Move Over law has teeth -, South Georgia News, Weather, Sports

Move Over law has teeth

April 17, 2006

Albany -- You see a police officer pulled over on the side of the road making a traffic stop, blue lights flashing. What should you do?

A Georgia law mandates drivers change lanes, if possible, to give the officer some room and slow down. Dougherty County Police say they're enforcing the law, but they've found few people have even heard about it. And, it comes with a whopping fine.

Police videos shows an officer plowed down while making a traffic stop. And there's a near miss for another officer, when a car hits the vehicle he pulled over. "You are more likely to be killed by a motorist than a bullet from someone," said Dougherty County Police Lt. Tommy Jackson.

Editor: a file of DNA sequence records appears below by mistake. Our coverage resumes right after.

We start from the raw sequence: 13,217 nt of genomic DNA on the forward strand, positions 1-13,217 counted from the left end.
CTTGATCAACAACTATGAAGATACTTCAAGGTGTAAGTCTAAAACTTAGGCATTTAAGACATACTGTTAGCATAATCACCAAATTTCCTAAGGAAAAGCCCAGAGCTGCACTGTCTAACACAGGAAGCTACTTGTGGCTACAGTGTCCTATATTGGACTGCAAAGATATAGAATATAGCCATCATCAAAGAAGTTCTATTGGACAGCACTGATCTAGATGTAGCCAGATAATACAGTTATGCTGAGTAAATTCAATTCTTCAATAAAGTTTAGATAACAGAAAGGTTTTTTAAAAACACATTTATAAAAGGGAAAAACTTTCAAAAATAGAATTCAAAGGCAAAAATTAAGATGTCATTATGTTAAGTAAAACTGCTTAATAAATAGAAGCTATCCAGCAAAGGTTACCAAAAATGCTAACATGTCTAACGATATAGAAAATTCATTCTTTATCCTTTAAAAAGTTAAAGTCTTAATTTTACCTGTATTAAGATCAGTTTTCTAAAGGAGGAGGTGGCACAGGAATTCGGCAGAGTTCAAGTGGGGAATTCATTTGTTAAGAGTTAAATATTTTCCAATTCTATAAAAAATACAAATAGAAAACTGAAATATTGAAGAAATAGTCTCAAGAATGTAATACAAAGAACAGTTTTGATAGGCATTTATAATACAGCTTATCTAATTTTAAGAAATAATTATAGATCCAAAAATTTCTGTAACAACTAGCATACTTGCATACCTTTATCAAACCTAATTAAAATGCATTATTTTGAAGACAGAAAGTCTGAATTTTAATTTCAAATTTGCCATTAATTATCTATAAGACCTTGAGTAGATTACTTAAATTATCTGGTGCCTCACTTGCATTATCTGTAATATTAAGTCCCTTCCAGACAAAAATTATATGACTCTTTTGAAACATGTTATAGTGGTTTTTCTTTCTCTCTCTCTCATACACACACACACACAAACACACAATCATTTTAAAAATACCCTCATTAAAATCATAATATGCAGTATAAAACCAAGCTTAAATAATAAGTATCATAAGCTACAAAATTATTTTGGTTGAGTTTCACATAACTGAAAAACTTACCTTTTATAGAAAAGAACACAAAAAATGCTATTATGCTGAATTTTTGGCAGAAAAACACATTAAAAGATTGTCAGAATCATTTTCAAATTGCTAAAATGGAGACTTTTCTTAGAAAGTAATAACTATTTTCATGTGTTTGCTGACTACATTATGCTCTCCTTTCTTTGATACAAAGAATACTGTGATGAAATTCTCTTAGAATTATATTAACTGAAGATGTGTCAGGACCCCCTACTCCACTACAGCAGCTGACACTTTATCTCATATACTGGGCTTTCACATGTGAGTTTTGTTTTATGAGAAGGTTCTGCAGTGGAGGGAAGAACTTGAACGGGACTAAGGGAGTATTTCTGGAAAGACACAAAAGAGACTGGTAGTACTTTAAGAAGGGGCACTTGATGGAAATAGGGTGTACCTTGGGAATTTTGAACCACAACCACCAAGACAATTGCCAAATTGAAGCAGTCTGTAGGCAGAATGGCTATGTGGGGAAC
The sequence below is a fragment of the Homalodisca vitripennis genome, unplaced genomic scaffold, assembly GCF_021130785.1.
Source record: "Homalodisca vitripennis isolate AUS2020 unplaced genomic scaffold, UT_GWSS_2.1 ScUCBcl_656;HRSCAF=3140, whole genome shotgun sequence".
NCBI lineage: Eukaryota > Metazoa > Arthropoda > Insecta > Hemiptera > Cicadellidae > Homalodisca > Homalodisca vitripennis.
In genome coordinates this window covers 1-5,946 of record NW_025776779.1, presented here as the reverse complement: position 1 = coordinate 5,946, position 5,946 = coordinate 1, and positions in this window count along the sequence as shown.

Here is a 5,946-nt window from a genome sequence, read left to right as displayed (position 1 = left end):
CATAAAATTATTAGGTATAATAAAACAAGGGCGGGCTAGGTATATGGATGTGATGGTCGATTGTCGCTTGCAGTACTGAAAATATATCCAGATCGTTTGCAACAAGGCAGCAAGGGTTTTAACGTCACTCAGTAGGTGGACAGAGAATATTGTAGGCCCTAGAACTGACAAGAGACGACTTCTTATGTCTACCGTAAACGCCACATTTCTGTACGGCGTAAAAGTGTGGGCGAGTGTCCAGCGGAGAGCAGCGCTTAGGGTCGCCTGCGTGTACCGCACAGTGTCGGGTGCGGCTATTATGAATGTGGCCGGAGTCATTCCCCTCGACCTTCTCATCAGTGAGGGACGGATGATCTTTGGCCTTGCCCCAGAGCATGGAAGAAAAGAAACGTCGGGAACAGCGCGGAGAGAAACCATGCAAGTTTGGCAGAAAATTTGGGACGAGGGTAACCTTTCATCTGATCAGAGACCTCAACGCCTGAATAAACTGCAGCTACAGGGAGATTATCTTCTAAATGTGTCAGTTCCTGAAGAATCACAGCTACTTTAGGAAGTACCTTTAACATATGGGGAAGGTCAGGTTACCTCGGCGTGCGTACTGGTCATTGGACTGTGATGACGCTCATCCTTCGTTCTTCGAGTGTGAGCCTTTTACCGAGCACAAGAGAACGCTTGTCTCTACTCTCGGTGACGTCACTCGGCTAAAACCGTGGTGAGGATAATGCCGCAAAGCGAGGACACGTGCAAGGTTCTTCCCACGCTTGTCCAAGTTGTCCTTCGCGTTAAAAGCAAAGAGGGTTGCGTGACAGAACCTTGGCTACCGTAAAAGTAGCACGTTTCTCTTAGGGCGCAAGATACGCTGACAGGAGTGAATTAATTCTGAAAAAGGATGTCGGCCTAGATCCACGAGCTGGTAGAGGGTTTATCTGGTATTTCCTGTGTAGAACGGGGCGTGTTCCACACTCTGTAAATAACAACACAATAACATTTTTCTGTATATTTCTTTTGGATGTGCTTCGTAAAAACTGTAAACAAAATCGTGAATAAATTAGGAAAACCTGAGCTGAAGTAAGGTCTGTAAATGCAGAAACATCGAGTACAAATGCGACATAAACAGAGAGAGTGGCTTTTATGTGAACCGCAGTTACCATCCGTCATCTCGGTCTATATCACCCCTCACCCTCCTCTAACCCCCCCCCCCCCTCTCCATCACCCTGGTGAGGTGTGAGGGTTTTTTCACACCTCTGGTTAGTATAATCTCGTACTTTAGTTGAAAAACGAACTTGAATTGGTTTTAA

Jackson says each year, public safety officers are killed during traffic stops by passing motorists. To reduce injuries and deaths, Georgia lawmakers passed the "Move Over" law last year.

"I want to get a message out here to let people know that they are required by law to move over. If they don't, we can stop them and write a citation," said Jackson.

The law requires drivers to change lanes if they safely can. If you can't, you should slow down and be ready to stop. DCP officers are writing tickets for violators. "Most of the people I stopped, aren't even aware of it. Or they make up excuse like 'We'll I could do this or I was going to get over but I didn't get over,'" said Jackson.

And the fines are hefty! "The fine through the state is $500 but it's my understanding in Dougherty County, it's up to $750."

Lt. Jackson says people are shocked to hear about the high fines, but he says the cost of driving recklessly can be deadly to Georgia's public safety officers.

The Governor's Office of Highway Safety also trains officers to be careful where they pull someone over, avoiding spots that are not visible to coming traffic.


Powered by Frankly